Design for Who?
Most people will have bandages, tweezers, and gauzes instead of scalpels, hemostatic clamps or bone saws in a first aid kit. Well, unless you are a surgical doctor.
Daily necessities designed for the everyday use of the public is very different from products designed for professionals for specific purposes. Take band-aid for example. A band-aid was designed to be used without any effort while a bandage requires some skill to do it right. The bandage has more functions than a band-aid of which the usages are restrained to injuries like small cuts and scratches while a bandage can wrap up larger wounds, sprained ankles or fixing splints. Additionally, bandages demands more in quality and in design than band-aids. Sterilization, waterproof, elasticity, adhesive, medical grade materials for medical application standards are considered according to scenario and target users.
Just like implements used by a school nurse in an infirmary will not be the same as what was used by a neurosurgeon in a surgery room of a hospital, designing products for professionals is a whole new level. Products designed for specific purposes will involve more details. Since operating these products and equipment requires skills and techniques, designers have to consider not only the function but also the users’ operative habits, trainings and accident preventions. Designers have assumed the users to be professionals, who know how to use the product. The product will be designed particularly for certain uses and only for professionals with certain techniques.
The development of these professional products is very complicated, for they are usually cost higher to purchase and more difficult to operate. In other words, modifying these sorts of product is not like adding a tine or curving the handle of a salad fork but improving the engine of a yacht or optical sensors in satellites. These products are not made to be pleasant to the eye but to accomplish tasks with efficiency and quality. Hence, designers pay more attention on improving the products’ performances than on how it looks.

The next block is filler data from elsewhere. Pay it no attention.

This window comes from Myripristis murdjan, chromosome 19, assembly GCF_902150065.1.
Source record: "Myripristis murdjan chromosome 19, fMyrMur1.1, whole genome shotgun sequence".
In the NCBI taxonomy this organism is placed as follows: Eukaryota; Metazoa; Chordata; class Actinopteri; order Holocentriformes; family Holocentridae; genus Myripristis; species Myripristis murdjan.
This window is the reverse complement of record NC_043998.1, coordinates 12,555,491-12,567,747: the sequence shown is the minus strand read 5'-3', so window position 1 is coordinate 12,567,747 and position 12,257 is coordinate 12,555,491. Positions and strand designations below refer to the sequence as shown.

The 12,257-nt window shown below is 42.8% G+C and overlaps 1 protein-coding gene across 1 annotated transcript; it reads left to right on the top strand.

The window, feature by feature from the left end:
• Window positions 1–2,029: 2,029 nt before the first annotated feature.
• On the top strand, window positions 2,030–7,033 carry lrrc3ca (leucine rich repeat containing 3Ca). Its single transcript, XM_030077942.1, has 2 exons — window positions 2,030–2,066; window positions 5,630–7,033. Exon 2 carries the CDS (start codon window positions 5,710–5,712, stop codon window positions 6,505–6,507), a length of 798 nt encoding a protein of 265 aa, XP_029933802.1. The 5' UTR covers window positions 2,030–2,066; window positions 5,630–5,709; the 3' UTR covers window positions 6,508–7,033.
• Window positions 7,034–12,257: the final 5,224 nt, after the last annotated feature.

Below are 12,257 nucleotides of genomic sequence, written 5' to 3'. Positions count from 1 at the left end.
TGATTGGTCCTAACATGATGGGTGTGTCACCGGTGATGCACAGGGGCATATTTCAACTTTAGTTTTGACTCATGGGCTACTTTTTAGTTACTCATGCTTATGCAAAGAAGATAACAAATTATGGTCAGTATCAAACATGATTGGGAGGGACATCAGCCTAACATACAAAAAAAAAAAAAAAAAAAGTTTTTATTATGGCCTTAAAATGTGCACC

However, this does not mean that products designed for daily uses are easy. As technology advanced, people can use the technology without knowing how it works. For example, initially, computers can only be operated by scientists and engineers since it was impossible for people who had no such knowledge to use. Today, computers are getting more complex but much easier to use. What designers are doing is to narrow down the gap between professionals and average people that the product should be accessible to every users.
Although many products are not possible, or are not necessary, to be usable for everyone, regardless of user orientation, user experience design or user interface design are applied to build better communication between products and users from diverse angles. Products developed for manufacturing, transportation, medication, research or national defense stand significant position in the progress of human society that not only influence economically and politically but change people’s mindset and concepts toward the world while designs for everyday products have shaped people's lives.
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